I write you this letter in response to your raw grief put out into the open.
You are the age of my first-born, the first HG pregnancy I suffered. I’ll spare you the details. You lived it. You already know.
I had buried the living hell of HG as deep as I could bury it. I walked away and never wanted to look back. And then a pregnant co-worker became severely ill. Most people questioned her credibility. When she poured her heart out to me, I knew. I was determined to find information I could put into her hands. When I came home from work that night, I found what I was looking for. That was in September of 2010. It was the first time I’d heard or read the words Hyperemesis Gravidarum. The website was Beyond Morning Sickness. The books were delivered overnight and I was able to get them into the hands of a desperate girl in less than 48 hours because someone cared enough to treat it like the emergency that HG is.
I was stunned when I read the book. In all of my pregnancies, no one had mentioned that this thing had a name. All told, I vomited everyday for 128 weeks of my life. That’s two and a half years. What was most shocking to me is that so little is known about the disease to this day.
I found it a very bittersweet thing that it took a suffering mother to take on such a huge task. Many thanks to Ashli McCall. She will be the first to tell you that God made it possible. I don’t doubt that.
I’m not a niche blogger. Although I have four kids, I’m not a Mommy Blogger. I am a Personal Trainer, but I’m not a Fitness Blogger. I cook everyday but I’m not a Food Blogger. I read books, but I’m not a Book Review Blogger. I write for the same reason you write: for myself. I write about the things that give me joy and the things I feel passionate about. I write about things that bring healing. After reading “Beyond Morning Sickness” and learning that I wasn’t the only person in the world who became so severely ill, I felt hopeful about what was finally being done to spread awareness of this disease. I felt so grateful that someone out there cared enough to get books into my hands on behalf of my young friend. One day, that was the topic of my blog.
This blogger commented on my post. She had never heard about Ashli’s book and told me that she was going to order one. She was preparing for an HG pregnancy and did her research. She had come up with The Protocol. I was beyond impressed. She chose to write about her preparations and all of her readers waited for that awesome day when she announced her pregnancy. She updates her HG Helpful Information list and HG Blogroll frequently (she is, thankfully, a niche blogger). Not only did she order a copy of Ashli’s book for herself, but she distributes them, further spreading awareness. She was the one that led me to your blog.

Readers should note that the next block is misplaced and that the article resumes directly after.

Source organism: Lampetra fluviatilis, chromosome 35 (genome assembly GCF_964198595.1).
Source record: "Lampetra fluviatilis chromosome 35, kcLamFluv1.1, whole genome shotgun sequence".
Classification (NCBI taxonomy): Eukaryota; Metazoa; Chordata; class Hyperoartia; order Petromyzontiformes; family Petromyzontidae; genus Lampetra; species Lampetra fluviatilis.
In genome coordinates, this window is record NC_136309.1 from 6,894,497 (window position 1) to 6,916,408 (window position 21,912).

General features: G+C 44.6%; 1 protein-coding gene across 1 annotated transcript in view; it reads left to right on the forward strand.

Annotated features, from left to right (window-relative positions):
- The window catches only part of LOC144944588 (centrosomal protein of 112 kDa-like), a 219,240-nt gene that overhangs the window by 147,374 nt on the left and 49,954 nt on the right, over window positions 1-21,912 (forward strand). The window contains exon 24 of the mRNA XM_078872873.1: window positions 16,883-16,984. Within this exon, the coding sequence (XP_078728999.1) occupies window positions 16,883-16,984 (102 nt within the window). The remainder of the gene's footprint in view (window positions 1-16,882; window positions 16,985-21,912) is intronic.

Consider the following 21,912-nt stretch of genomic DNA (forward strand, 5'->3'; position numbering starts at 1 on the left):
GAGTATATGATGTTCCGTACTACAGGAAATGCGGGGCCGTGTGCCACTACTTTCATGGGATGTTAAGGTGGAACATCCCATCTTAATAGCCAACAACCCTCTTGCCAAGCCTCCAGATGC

I cannot begin to imagine the impact your story will have on a world filled with women who need to heal…the ones who are dying on the inside everyday, grieving alone.
I had a conversation not so long ago with a person (incredible, wonderful, generous gentleman) who has poured so much of himself into helping women who suffer–or have suffered–HG. I had never felt safe telling my story. It was time. Very seldom had I spoken of the sickness. It was the first time I told anyone outside of my own home about all of the loss. He told me that his heart breaks when he hears those stories of loss and that there are probably more than we will ever hear.
My response to him was this: I think you are absolutely right about more women terminating and remaining silent. It is impossible to put words to the shame. Most of us spend our lives chasing redemption. Some of us know that God is a loving Father who will forgive us of all our sins and cleanse us of all unrighteousness. Still. I’ve seen some women post-abortion who find themselves diagnosed with and medicated for depression and they never pull out of it. Their prescriptions don’t heal them. Others of us refuse to fall apart for our own survival. We refuse to fail the children we were strong enough to bring forth and we try to compensate for our hidden shame by being the best nurturer we can be–not only to those we’ve given birth to–but to anyone we find who needs nurturing– as if we owe the world a huge debt that we can never really pay off.
If this is all there is–all of us finding one another by chance– I feel encouraged. With every one person touched by the suffering and tragedy of this disease, we can, at the very least, help one other person. One person would be worth it –but I believe it will be more far-reaching than that. I believe God knew exactly what He was doing when He called Ashli to write a book.
Thank you for exposing your raw pain so that someone else might heal.